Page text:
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In Mexico research attention has focused especially on the domestication of maize (colloquially called “corn” in American English, although in Britain the word “corn” is applied to all edible cereals). Unlike wheat, the individual grains of maize do not fall to the ground and seed themselves. In all varieties of maize known today, the grains or kernels are clustered together on a cob, covered by a tight husk that prevents the kernels from falling out. Maize as we know it depends on human help for seeding. The presence of maize in an archaeological site is therefore always evidence for the existence of agriculture.
But maize has to have had a wild ancestor, one that would have been able to seed itself and that reasonably could have turned into the familiar article after it was domesticated. There logically has to have existed some kind of “wild maize” that provided the base for the modern domesticate. And in fact fossilized “proto-maize” pollen has been found in the Mexico City area dating to more than 80,000 years ago, well before people arrived in the New World. But it is quite unclear how it actually connects to the maize of later periods.
So far the likeliest candidate for ancestral, probably pre-domesticated maize is a collection of tiny, dried cobs found in a cave in southern Mexico, dating to between 5200 and 3400 BC. As far as can reasonably be reconstructed, there is a great likelihood (but not a certainty) that the husks on these tiny cobs, smaller than a human thumb, opened as the kernels ripened, and the kernels, loosely anchored, fell out. Current thinking is that the modern varieties of maize are the result of a cross between this ancestral strain and wild teosinte [tay-oh-SIN-tay] grass.
In maize, fertilization involves pollen blowing from the “tassel” at the top of the stalk to the “silk” protruding from the end of each cob. If the wind blows the pollens of other grasses onto the maize silk, hybridization easily occurs. This produces both genetic variation and frequent frustration in the New World even today.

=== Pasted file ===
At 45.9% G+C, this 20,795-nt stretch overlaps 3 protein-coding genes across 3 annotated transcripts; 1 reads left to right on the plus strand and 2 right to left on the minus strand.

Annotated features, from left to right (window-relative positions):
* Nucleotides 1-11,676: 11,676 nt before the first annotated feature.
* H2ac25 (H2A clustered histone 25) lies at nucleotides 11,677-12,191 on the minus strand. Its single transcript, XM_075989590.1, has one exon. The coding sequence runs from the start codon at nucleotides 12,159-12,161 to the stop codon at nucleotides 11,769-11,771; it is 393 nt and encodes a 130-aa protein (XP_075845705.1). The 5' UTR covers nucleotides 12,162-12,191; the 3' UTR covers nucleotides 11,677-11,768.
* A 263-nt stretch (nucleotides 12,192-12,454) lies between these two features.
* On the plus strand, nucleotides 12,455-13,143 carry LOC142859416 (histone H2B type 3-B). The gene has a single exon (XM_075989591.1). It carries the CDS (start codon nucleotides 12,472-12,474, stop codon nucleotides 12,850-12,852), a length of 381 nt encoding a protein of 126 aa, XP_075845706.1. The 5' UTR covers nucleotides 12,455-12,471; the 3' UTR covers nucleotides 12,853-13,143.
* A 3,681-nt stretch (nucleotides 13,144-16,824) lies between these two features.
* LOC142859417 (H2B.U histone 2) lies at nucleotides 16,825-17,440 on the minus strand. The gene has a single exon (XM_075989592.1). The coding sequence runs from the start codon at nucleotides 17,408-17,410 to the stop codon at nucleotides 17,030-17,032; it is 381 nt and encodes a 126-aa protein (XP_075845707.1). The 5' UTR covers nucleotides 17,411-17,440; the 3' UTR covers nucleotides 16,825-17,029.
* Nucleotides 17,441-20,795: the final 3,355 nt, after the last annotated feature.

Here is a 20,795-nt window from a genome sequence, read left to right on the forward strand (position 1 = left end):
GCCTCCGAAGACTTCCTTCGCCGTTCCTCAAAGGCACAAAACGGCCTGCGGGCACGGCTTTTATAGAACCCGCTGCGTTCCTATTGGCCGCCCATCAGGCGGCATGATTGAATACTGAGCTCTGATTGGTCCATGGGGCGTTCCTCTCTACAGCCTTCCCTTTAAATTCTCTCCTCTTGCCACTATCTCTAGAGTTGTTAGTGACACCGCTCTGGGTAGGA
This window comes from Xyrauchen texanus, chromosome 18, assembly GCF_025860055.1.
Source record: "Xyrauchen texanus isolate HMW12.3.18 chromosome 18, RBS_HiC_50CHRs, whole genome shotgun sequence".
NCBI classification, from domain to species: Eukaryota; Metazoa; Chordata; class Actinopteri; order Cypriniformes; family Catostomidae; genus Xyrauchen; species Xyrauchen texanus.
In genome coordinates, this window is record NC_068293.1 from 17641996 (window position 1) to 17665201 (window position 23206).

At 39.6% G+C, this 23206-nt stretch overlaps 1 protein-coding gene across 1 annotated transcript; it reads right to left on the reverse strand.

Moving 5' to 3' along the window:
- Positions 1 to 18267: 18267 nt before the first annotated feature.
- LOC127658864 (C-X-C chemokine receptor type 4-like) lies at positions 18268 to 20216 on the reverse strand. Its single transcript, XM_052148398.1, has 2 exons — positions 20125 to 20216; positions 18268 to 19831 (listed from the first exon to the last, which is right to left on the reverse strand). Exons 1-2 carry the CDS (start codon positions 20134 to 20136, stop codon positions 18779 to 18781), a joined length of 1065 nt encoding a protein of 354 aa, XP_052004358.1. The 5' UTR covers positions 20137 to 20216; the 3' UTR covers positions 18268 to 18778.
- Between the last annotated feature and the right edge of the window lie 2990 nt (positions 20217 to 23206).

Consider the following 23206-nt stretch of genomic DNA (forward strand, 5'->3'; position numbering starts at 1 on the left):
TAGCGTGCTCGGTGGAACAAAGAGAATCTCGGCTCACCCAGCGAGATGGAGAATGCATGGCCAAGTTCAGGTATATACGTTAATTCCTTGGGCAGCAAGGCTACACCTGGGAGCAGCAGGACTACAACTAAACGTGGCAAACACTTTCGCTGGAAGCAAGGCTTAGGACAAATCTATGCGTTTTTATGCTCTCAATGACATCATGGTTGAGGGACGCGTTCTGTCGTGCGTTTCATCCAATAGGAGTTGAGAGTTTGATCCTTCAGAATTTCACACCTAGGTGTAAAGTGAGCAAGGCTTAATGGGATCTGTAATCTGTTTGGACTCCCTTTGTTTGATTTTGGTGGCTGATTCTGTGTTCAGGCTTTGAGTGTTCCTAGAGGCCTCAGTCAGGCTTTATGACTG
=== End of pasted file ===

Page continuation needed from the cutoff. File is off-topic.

Probably throughout most of its history maize has continually crossed with various wild grasses, producing a range of short-lived aberrant forms. Chance crosses between strains of ancestral maize and nearby teosinte grass, about 1700 years ago, seem to have produced hybrids with larger cobs and apparently with the tight husks so distinctive of maize today. The tight husks would have doomed the hybrids in the wild, as they probably doomed many earlier maize-teosinte crosses, but at this particular time humans were on hand to intervene.
We saw that humans were almost certainly a major factor in the development of non-fractionating strains of wheat, which would have perished in the wild owing to their impaired ability to reseed themselves. Similarly human preference for the more conveniently harvested ears of tightly wrapped maize (each ear larger than older maize and with a full complement of kernels) would have provided a selective factor favoring the continuation of the teosinte hybrid.
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Peru is a country of high mountains and steep valleys. From the steep mountains numerous rivers flow rapidly into the Pacific across a bleak, barren, desert, plain that runs along the coast. Early populations living along this coast subsisted on fish and other sea life rather than by unproductive hunting on the desert. Some kinds of squashes and gourds are native to the valleys of the coastal area, and these were presumably utilized from earliest times. There is no evidence for independent domestication of other crops among the coastal populations, although perhaps in time we shall find evidence of deliberate planting of squashes there.
High in the Peruvian mountains however, agriculture appears to have become important very early. Staples included tomatoes, peanuts, and lima beans, among other things, but the most important domesticate was the potato. Domesticated beans, carbon-dated to about 5600 BC, have been found in the mountains also. [Note 5]
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The potato (Solanum tuberosum) grows well in the steep and high mountains of Peru, where grain is both less adaptable and harder to plant and harvest. Potatoes are a good crop for cold climates, since they are extremely nourishing, can be raised in a comparatively short growing season, and, critically, can be stored for a long time in a cool cellar, as is still done throughout the world today. They can even be left unharvested in the soil for a long time (secure from marauding neighbors who will raid a storehouse but not stop to dig up a field).
These advantages made the potato far and away the most important influence on Europe after the European discovery of the Americas, bringing northern Europe greater nourishment with less labor demand than the crops used earlier (McNeill 1999) [Source]. It is said that in our own era the dollar value every year of the world-wide potato crop vastly exceeds the dollar value of all the gold the Europeans ever took from the empires of the New World.
In highland Peru, almost as soon as potatoes were cultivated, the technique arose of freeze-drying potato slices by exposing them to the freezing, dry night air. Freeze-dried potatoes (called chuño) were light, portable, and nourishing, and they rapidly came to serve as a kind of currency. Chuño was collected as tax and used to sustain soldiers and to pay laborers on the extensive road and building projects. [Note 6]